Which Joe gave his name to ‘sloppy joes’? We look at five interesting sandwiches and their lexical origins.
verb[NO OBJECT]North American
Feel happy and proud.‘forgive me if I'm kvelling, but this boy will make us proud’
- ‘Here was the great equalizer: we all kvelled in unison.’
- ‘She lived her life kvelling at the potential human beings had to make the world a better place.’
- ‘Oy, we're kvelling over here about how many mentions of Jews there are in today's New York Post!’
- ‘James kvelled over this and I really enjoyed it.’
- ‘So often the kids who were very, very talented, whose parents kvelled over them night and day are the ones who can't succeed.’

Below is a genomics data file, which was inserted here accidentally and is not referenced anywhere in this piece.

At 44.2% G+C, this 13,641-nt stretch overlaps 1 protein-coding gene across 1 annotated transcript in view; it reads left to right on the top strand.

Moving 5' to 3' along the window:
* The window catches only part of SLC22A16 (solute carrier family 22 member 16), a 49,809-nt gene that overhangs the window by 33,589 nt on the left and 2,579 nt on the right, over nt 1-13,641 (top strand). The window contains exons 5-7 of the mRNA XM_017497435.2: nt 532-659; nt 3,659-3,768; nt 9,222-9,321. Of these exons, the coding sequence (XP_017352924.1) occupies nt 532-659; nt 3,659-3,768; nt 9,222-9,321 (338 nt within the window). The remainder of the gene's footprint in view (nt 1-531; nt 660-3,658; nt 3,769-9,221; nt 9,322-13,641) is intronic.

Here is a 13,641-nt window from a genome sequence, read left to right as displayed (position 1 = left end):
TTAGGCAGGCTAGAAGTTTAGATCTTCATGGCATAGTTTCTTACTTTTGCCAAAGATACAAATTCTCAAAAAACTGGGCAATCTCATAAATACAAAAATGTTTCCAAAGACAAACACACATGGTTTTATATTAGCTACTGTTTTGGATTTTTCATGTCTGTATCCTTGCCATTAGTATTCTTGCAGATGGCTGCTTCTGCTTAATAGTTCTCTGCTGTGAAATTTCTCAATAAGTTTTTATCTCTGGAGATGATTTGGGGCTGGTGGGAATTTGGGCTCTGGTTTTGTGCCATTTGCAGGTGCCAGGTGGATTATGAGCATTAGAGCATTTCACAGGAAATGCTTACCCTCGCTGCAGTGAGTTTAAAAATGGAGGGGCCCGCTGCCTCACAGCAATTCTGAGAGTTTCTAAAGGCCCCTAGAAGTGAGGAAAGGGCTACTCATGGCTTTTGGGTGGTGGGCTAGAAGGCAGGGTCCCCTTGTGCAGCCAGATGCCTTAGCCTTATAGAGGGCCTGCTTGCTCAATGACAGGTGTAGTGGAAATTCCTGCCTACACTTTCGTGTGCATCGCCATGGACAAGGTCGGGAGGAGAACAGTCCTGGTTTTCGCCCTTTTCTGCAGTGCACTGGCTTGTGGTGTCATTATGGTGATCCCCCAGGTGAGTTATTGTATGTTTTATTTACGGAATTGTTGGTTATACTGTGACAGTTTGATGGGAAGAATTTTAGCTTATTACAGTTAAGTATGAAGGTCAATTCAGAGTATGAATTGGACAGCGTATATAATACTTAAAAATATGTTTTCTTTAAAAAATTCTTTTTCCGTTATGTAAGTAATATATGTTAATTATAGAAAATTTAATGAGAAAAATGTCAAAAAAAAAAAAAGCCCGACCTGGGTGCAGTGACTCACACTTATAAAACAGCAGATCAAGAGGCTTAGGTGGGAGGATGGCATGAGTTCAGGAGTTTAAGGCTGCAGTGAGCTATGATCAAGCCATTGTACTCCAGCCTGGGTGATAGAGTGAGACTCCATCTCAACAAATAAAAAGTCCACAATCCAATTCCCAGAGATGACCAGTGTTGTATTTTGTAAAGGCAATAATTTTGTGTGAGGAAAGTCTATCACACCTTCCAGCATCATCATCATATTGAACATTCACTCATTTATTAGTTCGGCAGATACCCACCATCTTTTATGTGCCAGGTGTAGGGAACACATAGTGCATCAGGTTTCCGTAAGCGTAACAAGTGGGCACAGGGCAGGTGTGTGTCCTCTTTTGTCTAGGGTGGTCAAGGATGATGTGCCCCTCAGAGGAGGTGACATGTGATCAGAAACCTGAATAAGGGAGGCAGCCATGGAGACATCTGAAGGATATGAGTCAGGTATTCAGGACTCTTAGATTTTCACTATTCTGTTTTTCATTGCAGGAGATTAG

1960s: from Yiddish kveln, from Middle High German, literally ‘well up’.
We take a look at several popular, though confusing, punctuation marks.
From Afghanistan to Zimbabwe, discover surprising and intriguing language facts from around the globe.
The definitions of ‘buddy’ and ‘bro’ in the OED have recently been revised. We explore their history and increase in popularity.